Bond market flashes yield curve warning

Bond market flashes yield curve warning

The dollar stumbled last week after Federal Reserve Chairman Jerome Powell on Wednesday said US rates were nearing neutral levels, which markets interpreted as signaling a slowdown in rate hikes.

Giddis added that with all eyes on inflation, the Labor Department's report on the employment situation on Friday will be key for Fed officials. Karl W. Smith suggests the market is pricing in lower Fed rates in the future, either to end a recession or to prevent one.

"This solidifies not only my flattening bias but I think it will lead many players in the market who [expected the yield curve to steepen] to capitulate on that", Ian Lyngen, head of united rates strategy at BMO Capital Markets, told CNBC.

- CNBC's Sam Meredith and Ryan Browne contributed to this article.

Such an inversion of two-year and 10-year yields, when 10-year bonds yield less than their two-year debt, has preceded every US recession in the past 50 years. By Tuesday afternoon, the five-year yield was at 2.78 percent, 0.01 percentage points lower than a two-year Treasury and 0.02 points lower than a three-year Treasury.

The MSCI's all-country index shed 0.5 percent.

Global equities have been shaken by fears of a recession, fanned by the flattening U.S. Treasury yield curve - a phenomenon in which longer-dated debt yields fall faster than their shorter-dated counterparts.

However, despite its track record, many economists question the reliability of the yield curve for predicting recessions, including Powell.

"We should be data dependent but not reacting to every wavering of the needle across the dial..."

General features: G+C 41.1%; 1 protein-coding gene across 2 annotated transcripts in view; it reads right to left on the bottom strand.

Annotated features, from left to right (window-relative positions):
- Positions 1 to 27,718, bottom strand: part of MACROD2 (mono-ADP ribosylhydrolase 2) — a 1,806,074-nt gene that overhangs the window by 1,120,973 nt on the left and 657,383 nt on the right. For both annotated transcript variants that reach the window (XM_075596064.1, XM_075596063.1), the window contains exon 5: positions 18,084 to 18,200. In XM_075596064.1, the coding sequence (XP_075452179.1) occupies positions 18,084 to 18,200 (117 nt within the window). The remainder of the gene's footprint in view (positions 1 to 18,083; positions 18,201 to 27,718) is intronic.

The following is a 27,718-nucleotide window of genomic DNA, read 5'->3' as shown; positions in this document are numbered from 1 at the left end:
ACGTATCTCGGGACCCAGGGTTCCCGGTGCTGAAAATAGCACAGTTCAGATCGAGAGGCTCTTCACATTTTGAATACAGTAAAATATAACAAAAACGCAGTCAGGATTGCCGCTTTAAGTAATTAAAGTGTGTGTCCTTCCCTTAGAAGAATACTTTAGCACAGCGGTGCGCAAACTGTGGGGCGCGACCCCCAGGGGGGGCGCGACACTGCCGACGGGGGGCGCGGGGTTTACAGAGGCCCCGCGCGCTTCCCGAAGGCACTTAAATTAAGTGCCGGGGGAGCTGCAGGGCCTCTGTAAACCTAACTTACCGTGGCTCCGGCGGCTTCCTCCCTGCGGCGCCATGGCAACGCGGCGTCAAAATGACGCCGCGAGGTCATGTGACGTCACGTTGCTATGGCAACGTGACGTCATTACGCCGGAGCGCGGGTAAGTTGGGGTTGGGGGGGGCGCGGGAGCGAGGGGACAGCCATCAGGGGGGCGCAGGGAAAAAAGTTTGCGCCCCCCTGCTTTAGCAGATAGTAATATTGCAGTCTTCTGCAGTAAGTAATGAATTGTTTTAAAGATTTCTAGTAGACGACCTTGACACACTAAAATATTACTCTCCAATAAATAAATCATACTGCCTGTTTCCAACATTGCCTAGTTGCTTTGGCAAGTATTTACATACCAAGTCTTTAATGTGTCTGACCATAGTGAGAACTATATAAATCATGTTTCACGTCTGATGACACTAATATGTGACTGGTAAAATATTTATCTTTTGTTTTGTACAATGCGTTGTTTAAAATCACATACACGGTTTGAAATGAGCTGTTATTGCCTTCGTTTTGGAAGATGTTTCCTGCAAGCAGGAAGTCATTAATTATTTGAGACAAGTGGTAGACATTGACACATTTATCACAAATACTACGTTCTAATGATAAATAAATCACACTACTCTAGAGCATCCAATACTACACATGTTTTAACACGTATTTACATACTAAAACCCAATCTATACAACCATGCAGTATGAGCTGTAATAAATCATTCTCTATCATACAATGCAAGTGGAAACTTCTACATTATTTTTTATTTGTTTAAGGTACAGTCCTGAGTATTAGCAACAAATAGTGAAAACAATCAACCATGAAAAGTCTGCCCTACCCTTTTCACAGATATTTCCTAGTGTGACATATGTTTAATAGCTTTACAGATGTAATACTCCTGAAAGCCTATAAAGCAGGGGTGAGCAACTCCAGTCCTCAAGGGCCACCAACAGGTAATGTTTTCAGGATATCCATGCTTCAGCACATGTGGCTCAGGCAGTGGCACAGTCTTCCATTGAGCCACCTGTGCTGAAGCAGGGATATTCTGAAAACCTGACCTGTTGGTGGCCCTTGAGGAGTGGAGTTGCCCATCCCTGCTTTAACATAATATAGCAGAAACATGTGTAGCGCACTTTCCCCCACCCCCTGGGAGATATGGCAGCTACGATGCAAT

Whatever the situation with the Fed and the USA markets, emerging markets may be effected even more than the US economy.

Traders are even starting to bet that the Fed will cut interest rates as soon as 2020.

Though it is not certain the narrowing in spreads is related to doubts about economic growth, alternate explanations would not necessarily be helpful to the Fed either.

What exactly is a yield curve, and why is it inverting?

But since then, it has persistently declined, especially since the middle of last week, and now is at its narrowest since July 2007, on the eve of a steep recession.

The term premium refers to the higher interest rate investors typically demand to commit money for longer periods of time. An inversion of the two-year and 10-year yields has preceded each USA recession in the past 50 years.

Markets are also bracing for more news on Brexit.

German 10-year yields are also being pushed down by domestic concerns, Commerzbank's Rieger said, with European growth indicators sagging and Italian political concerns rumbling on in the background.

The outlook for US growth, by contrast, he said remained strong. In recent weeks expectations about what the Fed will do next year have eroded, with investors now anticipating policymakers will raise rates only one time next year, and, coupled with an expected increase in December, pause with a federal funds rate of around 2.7 percent.